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Diagnosing Why a Query is Not Using an Index

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Diagnosing Why a Query is Not Using an Index
Doc ID: Note:67522.1 Type: TROUBLESHOOTING
Last Revision Date: 14-MAR-2007 Status: PUBLISHED

Purpose

This article is intended to assist with the questions:

Why is my index not used?

Scope and Distribution

Support Analysts and customers who are experiencing problems with their query plans under the Rule Based (RBO) or the Cost Based Optimizer (CBO)..

Checklist

Understanding ‘Why my index is not being used?’ is a really big topic. There are many varied reasons for indexes not being used. The following is a helpful checklist. Click on the links below to jump to the relevant section of the article:

Quick Initial Checks

The table is indexed isn’t it? 🙂 Why SHOULD the index be used?

Issues with the index itself

Are the indexed columns/leading column of the index supplied in the where clause of the query? Are the indexed columns part of join predicates?
Are the indexed columns NULLable? Are the indexed columns part of an IN list or multiple OR’s?
Is implicit type conversion going on? Are the indexed columns modified by functions?
Is the ‘wrong type’ of index scan made?

Optimization and Costing Issues

You were using RBO & are now using CBO? Index hints don’t work
Is the index unselective? Does the index have the same rank or cost as another index?
Does the query use bind variables? Is it semantically impossible to use an index?
Deletes do not necessarily free up allocated index space

Other Issues

Is parallel query involved? Are any of the tables remote?
Are views/subqueries involved? Is the query an update with a subquery?
Are partition views involved? Is NLS_SORT set to BINARY?

Details

  • The table is indexed isn’t it? 🙂
  • Why SHOULD the index be used?
  • Are the indexed columns/leading column of the index supplied in the where clause of the query (predicate list) as a single table (non-join) predicate?

    No:
    At least the leading column of an index is required in the predicate list to use an index in a query.

    Example:

      • Select ename, sal, deptno from emp where empno<100;
    • You have defined index EMPNO_I1 on single column SCOTT.EMPNO, and defined concatenated index EMPNO_DEPT_I2 on columns SCOTT.EMPNO and SCOTT.DEPT (note, SCOTT.EMPNO is leading column).
      You must use the column SCOTT.EMPNO in the predicate list (WHERE clause) in order for the optimizer to consider either index:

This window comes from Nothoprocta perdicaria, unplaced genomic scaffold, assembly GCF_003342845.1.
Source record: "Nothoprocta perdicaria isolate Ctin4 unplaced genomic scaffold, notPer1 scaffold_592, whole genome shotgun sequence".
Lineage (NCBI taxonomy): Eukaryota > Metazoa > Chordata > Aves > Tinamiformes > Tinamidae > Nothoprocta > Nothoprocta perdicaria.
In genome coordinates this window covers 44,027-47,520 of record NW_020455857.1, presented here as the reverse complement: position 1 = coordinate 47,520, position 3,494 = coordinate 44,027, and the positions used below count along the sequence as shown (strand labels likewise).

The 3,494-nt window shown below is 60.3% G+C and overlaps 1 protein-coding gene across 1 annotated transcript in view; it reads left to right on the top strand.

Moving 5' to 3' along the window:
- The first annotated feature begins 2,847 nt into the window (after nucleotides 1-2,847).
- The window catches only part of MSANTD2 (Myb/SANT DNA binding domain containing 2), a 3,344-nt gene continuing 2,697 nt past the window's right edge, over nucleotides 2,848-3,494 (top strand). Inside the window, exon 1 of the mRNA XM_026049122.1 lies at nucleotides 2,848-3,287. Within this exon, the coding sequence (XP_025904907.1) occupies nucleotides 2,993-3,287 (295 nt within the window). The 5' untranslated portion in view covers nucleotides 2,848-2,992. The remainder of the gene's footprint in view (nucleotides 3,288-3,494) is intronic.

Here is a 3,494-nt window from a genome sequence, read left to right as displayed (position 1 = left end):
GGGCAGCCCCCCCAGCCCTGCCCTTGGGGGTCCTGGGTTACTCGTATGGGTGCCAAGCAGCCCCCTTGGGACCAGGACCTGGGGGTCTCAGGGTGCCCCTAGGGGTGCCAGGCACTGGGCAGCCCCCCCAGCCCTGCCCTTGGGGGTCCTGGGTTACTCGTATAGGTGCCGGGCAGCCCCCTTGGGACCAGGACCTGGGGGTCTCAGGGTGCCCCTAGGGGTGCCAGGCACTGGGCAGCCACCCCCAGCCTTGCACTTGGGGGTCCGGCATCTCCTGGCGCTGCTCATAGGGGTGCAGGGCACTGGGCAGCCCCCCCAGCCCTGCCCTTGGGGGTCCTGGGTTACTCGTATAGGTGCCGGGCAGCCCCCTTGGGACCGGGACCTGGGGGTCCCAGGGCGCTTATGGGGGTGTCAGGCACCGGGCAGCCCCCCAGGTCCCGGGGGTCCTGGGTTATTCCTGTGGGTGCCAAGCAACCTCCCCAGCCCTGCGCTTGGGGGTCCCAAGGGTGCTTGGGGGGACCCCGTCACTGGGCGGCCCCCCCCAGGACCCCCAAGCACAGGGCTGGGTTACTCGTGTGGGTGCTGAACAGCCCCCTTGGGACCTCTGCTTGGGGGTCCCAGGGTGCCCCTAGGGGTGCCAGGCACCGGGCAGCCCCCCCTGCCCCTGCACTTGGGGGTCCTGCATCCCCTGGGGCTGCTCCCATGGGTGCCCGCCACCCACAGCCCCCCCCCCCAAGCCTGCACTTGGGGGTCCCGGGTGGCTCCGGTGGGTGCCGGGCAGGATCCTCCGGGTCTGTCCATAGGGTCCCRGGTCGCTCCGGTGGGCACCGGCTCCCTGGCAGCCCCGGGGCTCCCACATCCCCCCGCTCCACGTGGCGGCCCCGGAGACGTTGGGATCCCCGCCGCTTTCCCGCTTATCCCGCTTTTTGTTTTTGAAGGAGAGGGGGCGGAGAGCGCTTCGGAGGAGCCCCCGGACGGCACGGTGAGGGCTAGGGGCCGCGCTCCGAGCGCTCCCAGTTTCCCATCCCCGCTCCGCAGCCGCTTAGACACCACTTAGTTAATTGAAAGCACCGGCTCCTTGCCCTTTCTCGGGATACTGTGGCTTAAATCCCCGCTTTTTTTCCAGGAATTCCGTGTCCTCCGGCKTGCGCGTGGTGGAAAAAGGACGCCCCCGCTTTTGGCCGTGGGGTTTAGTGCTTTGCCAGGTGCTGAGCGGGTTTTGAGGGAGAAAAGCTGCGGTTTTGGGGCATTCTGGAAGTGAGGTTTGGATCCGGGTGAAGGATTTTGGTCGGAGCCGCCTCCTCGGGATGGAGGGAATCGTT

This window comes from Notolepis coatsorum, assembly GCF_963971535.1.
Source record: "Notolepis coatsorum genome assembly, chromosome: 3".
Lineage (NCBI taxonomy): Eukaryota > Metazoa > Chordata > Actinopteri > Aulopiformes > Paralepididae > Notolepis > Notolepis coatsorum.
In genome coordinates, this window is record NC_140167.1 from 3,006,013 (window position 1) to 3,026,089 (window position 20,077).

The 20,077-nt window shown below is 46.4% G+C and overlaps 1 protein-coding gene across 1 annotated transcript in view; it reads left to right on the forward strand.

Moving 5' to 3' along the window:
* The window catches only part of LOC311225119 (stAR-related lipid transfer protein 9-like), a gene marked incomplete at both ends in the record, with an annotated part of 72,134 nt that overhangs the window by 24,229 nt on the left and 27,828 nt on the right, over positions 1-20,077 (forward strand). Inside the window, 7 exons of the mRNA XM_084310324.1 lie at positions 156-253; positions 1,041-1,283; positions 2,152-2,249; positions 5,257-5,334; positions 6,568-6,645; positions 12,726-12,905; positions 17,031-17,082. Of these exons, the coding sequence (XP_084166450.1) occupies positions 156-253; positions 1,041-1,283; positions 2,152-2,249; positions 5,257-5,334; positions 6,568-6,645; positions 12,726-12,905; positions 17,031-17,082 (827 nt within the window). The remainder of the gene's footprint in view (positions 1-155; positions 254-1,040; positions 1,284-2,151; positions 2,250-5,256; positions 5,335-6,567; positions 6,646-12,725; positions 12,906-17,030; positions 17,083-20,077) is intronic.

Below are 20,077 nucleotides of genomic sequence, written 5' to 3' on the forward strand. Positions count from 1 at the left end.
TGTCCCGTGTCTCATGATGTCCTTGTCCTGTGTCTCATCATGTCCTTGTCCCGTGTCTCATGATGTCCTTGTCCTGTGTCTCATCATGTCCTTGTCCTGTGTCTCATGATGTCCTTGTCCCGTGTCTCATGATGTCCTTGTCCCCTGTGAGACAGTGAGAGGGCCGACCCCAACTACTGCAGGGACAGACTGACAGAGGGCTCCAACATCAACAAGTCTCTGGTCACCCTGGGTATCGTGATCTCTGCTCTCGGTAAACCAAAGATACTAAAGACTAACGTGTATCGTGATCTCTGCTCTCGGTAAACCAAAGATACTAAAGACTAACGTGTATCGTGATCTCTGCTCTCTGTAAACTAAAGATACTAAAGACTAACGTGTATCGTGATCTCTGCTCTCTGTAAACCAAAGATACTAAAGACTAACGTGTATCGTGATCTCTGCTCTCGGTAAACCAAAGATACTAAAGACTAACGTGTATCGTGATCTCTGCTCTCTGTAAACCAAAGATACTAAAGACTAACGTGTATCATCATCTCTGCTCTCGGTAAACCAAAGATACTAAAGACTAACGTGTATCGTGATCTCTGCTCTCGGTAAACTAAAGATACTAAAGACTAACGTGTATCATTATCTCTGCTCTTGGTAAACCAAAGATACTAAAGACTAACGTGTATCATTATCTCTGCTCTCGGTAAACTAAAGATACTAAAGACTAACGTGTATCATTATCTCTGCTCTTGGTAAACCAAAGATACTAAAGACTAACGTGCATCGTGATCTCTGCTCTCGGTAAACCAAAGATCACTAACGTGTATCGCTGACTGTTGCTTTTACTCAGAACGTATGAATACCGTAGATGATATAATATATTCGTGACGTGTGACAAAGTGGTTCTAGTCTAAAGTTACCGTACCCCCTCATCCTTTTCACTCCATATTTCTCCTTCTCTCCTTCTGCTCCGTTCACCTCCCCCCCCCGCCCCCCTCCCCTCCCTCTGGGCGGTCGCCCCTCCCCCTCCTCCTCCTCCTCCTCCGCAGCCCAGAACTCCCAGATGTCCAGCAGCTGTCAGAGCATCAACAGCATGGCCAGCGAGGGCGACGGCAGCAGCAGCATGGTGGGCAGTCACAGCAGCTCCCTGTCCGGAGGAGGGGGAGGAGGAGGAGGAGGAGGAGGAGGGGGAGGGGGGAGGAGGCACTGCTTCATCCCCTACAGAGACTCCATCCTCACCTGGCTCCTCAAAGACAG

• CBO can use a Index Fast Full Scan (INDEX_FFS). The leading column of an index is not required for an INDEX_FFS to be performed. Note that an INDEX_FFS does not necessarily return the rows in order. Ordering is dependant on the order that the index blocks are read.
        See Note 70135.1 Index Fast Full Scan Usage To Avoid Full Table Scans
      • CBO can use an Index Skip Scan (INDEX_SS). The leading column of an index is not required for an INDEX_SS to be performed.
        See Note 212391.1 Index Skip Scan Feature
      • CBO can choose to use an index to avoid sorting. The indexed columns would need to be in the order by clause for this to happen.
        See Note 67409.1, and Note 10577.1
    • Exceptions:

  • Are the indexed columns part of join predicates? e.g. emp.deptno= dept.deptno
      If Yes then:

      What type of join is used?

      Only a Nested loops join can allow index lookups on the inner table that are based solely on the join column(s):

      Hash / Sort Merge Join:

        With Hash joins and Sort Merge joins, information from the outer table is not available at join time to enable row look ups on the inner table; rather both tables are accessed separately and then the resultant data is joined. The inner table of a Hash or Sort Merge cannot be probed solely using an index based on the join columns . This is an inherent limitation of the implementation mechanisms used by these join types. Nested Loops joins are different in as much as they allow index lookups on the join columns.

      Nested Loops Join:

        Nested loop joins work by reading the outer table and then using the information gathered to probe the inner table. This algorithm allows index lookups to occur on the inner table.

    Does the join order allow index usage?

    Due to this limitation, the join order of the tables is important. The outer table of a nested loops join must have been vistied BEFORE an index can be used on the inner table. Check the explain plan for the query to determine which access path has been used. For example: If there is an index on emp.deptno and, assuming ther eare no other predicates that relate to emp.deptno int hte query, emp is visited before dept, then no values are present that can be used to lookup rows in the emp.deptno index. The only way the index could be used is with a full index scan or a index fast full scan. In this case it is possible that a Full Table Scan (FTS) will cost less and be chosen instead. The RBO would not even consider using the index.

  • Are the indexed columns part of an IN list or multiple OR’s? e.g. emp.deptno IN (10,23,34,….)